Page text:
‘The Nurses Our Patients Would Want’: Two Generations Find Their Place at Albany Medical Center
For 16 years, Albany Medical Center has been home to Analyn Nocus, RN. It’s where she honed her skills as a bedside nurse and ultimately transitioned into a leadership position as nurse manager in the medical surgical unit on M4. Now, it’s where Analyn can watch her children experience that same growth.
“It’s always been home to me,” Analyn said. “I will never go somewhere else because I know it played a huge role in my life. I know in my heart I have good support here. And now I see my kids here as well and can watch them grow professionally.”
“My biggest role model is my mom,” said John Nocus, RN.
His sister, Gianne Nocus, RN, agreed. “She’s our inspiration.”
Neither John nor Gianne had expected to become nurses. In high school, John was active in music and considering a career in that industry. Gianne said she had thought she would go into teaching—like her maternal grandparents—or a similar career. However, they both found that going into nursing felt natural.
“I think the person that I am, it just matched,” said Gianne. She has worked as a nurse since she graduated in May 2021. She first started in a cardiac unit but found that pediatric care was more suited to her. She currently works in the postpartum unit. “I love that I get to bring joy to people.”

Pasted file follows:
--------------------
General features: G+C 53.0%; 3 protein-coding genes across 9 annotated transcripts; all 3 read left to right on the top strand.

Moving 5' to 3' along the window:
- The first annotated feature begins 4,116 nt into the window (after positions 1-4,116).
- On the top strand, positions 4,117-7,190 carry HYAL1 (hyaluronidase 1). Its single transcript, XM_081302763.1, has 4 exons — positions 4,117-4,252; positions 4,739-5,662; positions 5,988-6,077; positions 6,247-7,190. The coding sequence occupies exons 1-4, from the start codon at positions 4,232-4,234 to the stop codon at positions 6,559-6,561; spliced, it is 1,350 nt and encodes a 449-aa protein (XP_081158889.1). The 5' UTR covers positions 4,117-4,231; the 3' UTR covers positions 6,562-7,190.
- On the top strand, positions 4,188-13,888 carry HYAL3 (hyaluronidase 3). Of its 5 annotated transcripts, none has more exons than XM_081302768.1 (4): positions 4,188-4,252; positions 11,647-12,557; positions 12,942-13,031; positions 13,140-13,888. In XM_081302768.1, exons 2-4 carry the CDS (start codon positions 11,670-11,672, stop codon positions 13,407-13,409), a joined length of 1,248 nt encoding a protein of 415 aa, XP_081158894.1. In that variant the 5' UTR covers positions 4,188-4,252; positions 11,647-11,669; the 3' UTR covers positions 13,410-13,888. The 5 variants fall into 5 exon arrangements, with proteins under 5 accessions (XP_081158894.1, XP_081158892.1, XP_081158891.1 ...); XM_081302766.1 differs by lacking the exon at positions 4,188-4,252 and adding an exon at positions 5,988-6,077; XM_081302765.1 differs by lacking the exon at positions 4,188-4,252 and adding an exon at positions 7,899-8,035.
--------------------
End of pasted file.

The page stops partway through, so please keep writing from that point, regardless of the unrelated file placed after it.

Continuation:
John has worked at Albany Medical Center in the post anesthesia unit since September 2022. “The most satisfying part is seeing a patient’s progression and being a part of their recovery, even in that short amount of time, but I do always want to know how they do after.”
Analyn’s oldest son has also returned to school to become a nurse.
In 2007, Analyn and her family moved to the area from the Philippines as part of Albany Medical Center’s recruitment program. She said the move was to provide her family with more options and opportunities.
“We, my husband and I, wanted to give our kids the quality of life that they deserve,” Analyn said. “The opportunities that my kids have here are much different from what I had back home. There’s so much you can do in nursing, and I’m proud knowing that I have given them enough guidance and enough wisdom to pursue what they want to pursue. They are the nurses our patients would want to have.”